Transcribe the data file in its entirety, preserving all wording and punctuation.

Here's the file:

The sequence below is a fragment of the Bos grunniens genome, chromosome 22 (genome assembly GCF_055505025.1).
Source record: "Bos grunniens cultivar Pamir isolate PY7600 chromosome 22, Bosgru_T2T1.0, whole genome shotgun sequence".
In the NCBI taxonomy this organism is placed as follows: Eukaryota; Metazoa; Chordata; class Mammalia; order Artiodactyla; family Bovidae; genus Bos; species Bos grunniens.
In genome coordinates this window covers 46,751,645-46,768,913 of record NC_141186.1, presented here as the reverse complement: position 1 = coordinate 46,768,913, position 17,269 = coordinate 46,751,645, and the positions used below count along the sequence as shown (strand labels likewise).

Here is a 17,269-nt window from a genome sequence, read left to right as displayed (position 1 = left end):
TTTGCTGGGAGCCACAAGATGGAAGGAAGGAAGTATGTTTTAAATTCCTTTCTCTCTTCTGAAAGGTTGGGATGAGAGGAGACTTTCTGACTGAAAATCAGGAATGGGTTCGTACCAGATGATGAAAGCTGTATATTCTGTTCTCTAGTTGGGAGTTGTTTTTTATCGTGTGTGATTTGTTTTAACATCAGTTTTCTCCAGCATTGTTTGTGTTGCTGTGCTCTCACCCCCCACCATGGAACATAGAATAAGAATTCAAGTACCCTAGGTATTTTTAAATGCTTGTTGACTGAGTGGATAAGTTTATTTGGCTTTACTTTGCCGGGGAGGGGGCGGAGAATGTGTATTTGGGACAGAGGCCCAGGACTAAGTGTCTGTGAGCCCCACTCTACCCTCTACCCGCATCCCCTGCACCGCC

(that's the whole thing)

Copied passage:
The sequence below is a fragment of the Bos grunniens genome, chromosome 22 (genome assembly GCF_055505025.1).
Source record: "Bos grunniens cultivar Pamir isolate PY7600 chromosome 22, Bosgru_T2T1.0, whole genome shotgun sequence".
In the NCBI taxonomy this organism is placed as follows: Eukaryota; Metazoa; Chordata; class Mammalia; order Artiodactyla; family Bovidae; genus Bos; species Bos grunniens.
In genome coordinates this window covers 46,751,645-46,768,913 of record NC_141186.1, presented here as the reverse complement: position 1 = coordinate 46,768,913, position 17,269 = coordinate 46,751,645, and the positions used below count along the sequence as shown (strand labels likewise).

Here is a 17,269-nt window from a genome sequence, read left to right as displayed (position 1 = left end):
TTTGCTGGGAGCCACAAGATGGAAGGAAGGAAGTATGTTTTAAATTCCTTTCTCTCTTCTGAAAGGTTGGGATGAGAGGAGACTTTCTGACTGAAAATCAGGAATGGGTTCGTACCAGATGATGAAAGCTGTATATTCTGTTCTCTAGTTGGGAGTTGTTTTTTATCGTGTGTGATTTGTTTTAACATCAGTTTTCTCCAGCATTGTTTGTGTTGCTGTGCTCTCACCCCCCACCATGGAACATAGAATAAGAATTCAAGTACCCTAGGTATTTTTAAATGCTTGTTGACTGAGTGGATAAGTTTATTTGGCTTTACTTTGCCGGGGAGGGGGCGGAGAATGTGTATTTGGGACAGAGGCCCAGGACTAAGTGTCTGTGAGCCCCACTCTACCCTCTACCCGCATCCCCTGCACCGCC